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Suppose $V$ is a finite-dimensional vector space (over $\mathbb{C}$) and $\lambda$ is a partition of $n$ (not necessarily the dimension). Let $S^\lambda(V)=(V^{\otimes n})_\lambda$ be the $\lambda$'th Schur functor applied to $V$ (a.k.a. the $\lambda$-component of the $S_n$ representation $V^{\otimes n}$). Pick a basis for $V$. Is there a good basis for $S^\lambda(V)$? Even better, is there a good subset of the canonical basis of $V^{\otimes n}$ which projects to a basis of $S^\lambda(V)$? (This is the case for our favorite Schur functors coming from the trivial and alternating reps).

Further, is there a good combinatorial description for the functoriality property, i.e. $S^\lambda(M)$ where $M:V\to W$ is a matrix?

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up vote 4 down vote accepted

I think this exact question answered in Theorem 1 of §8.1 of William Fulton's "Young Tableaux". Lazy as I am, I am unsure whether I have ever read the proof, but the answer is the following (unless I got Fulton's notations wrong): Whenever $p$ is a filling of the Young diagram of $\lambda$ with vectors in $V$, we can define an element $x_p$ of $S^{\lambda}\left(V\right)$ by taking, for each $i=1,2,...,\lambda_1$, the wedge product $w_i$ of the elements of the $i$-th column of $p$ (from top to bottom), and then taking the tensor product $w_1\otimes w_2\otimes ...\otimes w_{\lambda_1}$ of these $w_i$, and projecting this tensor product onto $S^{\lambda}\left(V\right)$. Now, letting $e_1,e_2,...,e_n$ be a basis of $V$, we can construct, for every Young tableau $T$ of shape $\lambda$ over the alphabet $\left\lbrace 1,2,...,n\right\rbrace $, an element $e_T$ of $S^{\lambda}\left(V\right)$ by $e_T = x_{p_T}$, where $p_T$ is the filling of the shape $\lambda$ in which every cell filled with a letter $j$ in $T$ is filled with the basis vector $e_j$. Then, Fulton's Theorem 1 claims that the $e_T$ with $T$ ranging over all semistandard tableaux over the alphabet $\left\lbrace 1,2,...,n\right\rbrace $ form a vector space basis of $S^{\lambda}\left(V\right)$.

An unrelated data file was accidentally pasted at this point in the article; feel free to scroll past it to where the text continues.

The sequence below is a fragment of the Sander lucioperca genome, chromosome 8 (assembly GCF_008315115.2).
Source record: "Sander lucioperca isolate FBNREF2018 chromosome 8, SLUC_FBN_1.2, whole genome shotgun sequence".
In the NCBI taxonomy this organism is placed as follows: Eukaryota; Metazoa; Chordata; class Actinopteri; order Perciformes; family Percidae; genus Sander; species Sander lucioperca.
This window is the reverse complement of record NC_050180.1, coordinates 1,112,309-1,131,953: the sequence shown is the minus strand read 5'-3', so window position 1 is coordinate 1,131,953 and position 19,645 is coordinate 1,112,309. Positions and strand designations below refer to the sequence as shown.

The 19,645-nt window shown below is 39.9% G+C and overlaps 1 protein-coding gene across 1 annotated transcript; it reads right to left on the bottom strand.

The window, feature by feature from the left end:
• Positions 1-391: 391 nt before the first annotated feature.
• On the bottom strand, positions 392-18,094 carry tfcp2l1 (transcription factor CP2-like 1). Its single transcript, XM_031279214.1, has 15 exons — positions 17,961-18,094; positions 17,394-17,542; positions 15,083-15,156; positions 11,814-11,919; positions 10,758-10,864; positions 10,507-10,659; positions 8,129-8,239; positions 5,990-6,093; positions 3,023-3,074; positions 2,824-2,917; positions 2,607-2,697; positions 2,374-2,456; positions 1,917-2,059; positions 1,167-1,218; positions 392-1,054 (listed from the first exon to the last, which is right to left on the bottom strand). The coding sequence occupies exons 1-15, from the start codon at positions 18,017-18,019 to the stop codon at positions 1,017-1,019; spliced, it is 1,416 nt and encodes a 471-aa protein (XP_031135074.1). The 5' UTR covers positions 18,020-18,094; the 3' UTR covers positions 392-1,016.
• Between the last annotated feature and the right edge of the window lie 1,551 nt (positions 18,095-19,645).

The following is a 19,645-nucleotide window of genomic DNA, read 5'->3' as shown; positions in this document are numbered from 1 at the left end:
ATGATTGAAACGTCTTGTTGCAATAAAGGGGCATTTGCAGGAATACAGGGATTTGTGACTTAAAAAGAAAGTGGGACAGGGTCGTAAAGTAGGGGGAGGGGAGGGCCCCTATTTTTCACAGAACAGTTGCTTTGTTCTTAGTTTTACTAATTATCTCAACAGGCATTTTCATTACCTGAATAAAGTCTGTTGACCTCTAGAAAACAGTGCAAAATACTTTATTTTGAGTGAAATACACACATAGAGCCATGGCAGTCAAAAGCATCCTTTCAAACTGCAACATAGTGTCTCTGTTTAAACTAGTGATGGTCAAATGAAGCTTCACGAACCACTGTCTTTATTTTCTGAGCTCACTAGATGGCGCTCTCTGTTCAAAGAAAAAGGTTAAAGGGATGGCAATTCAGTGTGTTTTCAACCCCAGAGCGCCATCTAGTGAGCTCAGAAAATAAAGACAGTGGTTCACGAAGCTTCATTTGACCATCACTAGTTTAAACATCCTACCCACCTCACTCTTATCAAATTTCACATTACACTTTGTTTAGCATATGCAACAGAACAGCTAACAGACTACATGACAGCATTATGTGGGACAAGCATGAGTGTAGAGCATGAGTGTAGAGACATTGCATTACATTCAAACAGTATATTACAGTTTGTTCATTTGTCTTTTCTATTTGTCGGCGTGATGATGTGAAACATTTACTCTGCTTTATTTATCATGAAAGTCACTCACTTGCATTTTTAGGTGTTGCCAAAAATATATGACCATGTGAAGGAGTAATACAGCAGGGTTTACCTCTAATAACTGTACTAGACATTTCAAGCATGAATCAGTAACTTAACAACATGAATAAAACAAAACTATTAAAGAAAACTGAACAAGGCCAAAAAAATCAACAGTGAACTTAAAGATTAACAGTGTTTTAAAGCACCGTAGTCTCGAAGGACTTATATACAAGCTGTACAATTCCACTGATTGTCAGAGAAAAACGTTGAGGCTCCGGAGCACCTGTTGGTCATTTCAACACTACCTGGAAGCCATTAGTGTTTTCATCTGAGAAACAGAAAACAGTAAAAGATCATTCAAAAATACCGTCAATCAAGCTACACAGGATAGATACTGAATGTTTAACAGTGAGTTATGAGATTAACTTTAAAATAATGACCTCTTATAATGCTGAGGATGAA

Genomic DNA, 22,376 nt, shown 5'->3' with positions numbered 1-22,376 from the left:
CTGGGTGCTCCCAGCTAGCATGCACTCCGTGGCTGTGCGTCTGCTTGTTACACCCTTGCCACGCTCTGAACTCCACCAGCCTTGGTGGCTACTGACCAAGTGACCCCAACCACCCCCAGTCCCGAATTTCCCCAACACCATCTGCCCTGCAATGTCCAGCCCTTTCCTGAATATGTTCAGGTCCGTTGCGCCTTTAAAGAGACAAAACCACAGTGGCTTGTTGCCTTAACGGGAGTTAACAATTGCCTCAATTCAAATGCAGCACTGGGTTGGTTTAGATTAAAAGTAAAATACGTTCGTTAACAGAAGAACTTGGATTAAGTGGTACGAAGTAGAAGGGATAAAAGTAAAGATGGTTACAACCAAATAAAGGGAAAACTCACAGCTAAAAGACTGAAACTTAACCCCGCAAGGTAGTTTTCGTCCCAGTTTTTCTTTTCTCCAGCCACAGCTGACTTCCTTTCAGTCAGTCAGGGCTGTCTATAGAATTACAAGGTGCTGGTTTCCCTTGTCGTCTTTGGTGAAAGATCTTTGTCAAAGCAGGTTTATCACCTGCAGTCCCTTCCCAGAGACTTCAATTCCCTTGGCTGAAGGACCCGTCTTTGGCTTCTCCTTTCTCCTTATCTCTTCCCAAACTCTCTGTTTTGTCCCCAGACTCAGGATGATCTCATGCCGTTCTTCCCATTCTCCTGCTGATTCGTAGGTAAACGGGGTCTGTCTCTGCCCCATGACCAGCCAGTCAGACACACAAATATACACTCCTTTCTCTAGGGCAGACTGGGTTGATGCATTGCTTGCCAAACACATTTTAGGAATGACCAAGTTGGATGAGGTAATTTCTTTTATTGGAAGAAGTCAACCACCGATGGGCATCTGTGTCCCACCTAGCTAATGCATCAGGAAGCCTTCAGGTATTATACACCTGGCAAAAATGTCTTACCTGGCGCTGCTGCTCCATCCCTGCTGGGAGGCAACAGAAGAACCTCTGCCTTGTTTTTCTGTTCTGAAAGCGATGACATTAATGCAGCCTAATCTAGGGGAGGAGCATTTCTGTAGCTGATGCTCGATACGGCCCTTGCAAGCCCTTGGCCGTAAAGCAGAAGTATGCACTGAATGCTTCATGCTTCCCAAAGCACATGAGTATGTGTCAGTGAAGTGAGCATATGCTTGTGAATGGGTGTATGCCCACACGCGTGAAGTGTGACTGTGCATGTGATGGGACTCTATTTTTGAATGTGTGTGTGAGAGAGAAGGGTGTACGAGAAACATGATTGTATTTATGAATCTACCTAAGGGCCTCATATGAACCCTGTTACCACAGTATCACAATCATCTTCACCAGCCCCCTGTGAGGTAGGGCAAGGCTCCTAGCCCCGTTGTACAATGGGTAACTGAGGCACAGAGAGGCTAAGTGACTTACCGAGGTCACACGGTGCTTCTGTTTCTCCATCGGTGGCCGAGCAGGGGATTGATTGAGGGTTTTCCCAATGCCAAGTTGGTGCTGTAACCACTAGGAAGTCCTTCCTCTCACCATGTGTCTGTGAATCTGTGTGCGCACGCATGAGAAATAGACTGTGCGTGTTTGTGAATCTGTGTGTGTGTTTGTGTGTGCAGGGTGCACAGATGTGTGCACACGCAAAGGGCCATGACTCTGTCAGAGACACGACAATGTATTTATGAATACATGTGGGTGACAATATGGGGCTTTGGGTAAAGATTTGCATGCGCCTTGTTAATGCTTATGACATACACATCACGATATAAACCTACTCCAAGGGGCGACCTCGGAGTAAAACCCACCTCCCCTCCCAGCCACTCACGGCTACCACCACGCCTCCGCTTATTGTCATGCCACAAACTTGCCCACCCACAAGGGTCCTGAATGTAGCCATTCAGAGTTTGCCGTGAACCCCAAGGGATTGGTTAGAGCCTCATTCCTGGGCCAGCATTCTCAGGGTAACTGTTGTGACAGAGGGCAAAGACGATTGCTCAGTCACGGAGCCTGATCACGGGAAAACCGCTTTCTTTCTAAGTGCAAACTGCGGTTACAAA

Nota bene: This is only canonical with respect to a totally ordered basis.

Related results exist for so-called "bitableaux" (and probably contain the above result for tableaux?); see Doubilet-Rota-Stein Foundations IX and the subsequent papers by Rota, Désarménien, Kung, de Concini, Procesi and others.

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You can construct "canonical" basis for the decomposition of $V^{\otimes n}$ under the symmetric group (and simultaneously under $GL(V)$) through "Young symmetrizers";

see http://en.wikipedia.org/wiki/Young_symmetrizer for starters..

I'm sure the map $S^\lambda(M)$ can also be constructed "canonically". You might want to look at this software by Brian Wybourne for details on the calculations...


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Thanks. Could you say how Young symmetrizers give a basis? As far as I understand them, they project $V^{\otimes n}$ to the Schur functor, but they certainly don't project basis vectors to linearly independent elements. Is there some dual way of looking at them that fixes this problem? –  Dmitry Vaintrob Feb 4 '13 at 23:40
The Young symmetrizers are just a starting point. They are used to construct special elements in the group algebra of $S_n$. There are still several steps after that to get a basis for the invariant suspaces of $V^{\otimes n}$. The calculations are not for the faint of heart...a lot of manipulations with Young tableaux. I'll try to dig up more reference later. –  Y Macdisi Feb 5 '13 at 3:26
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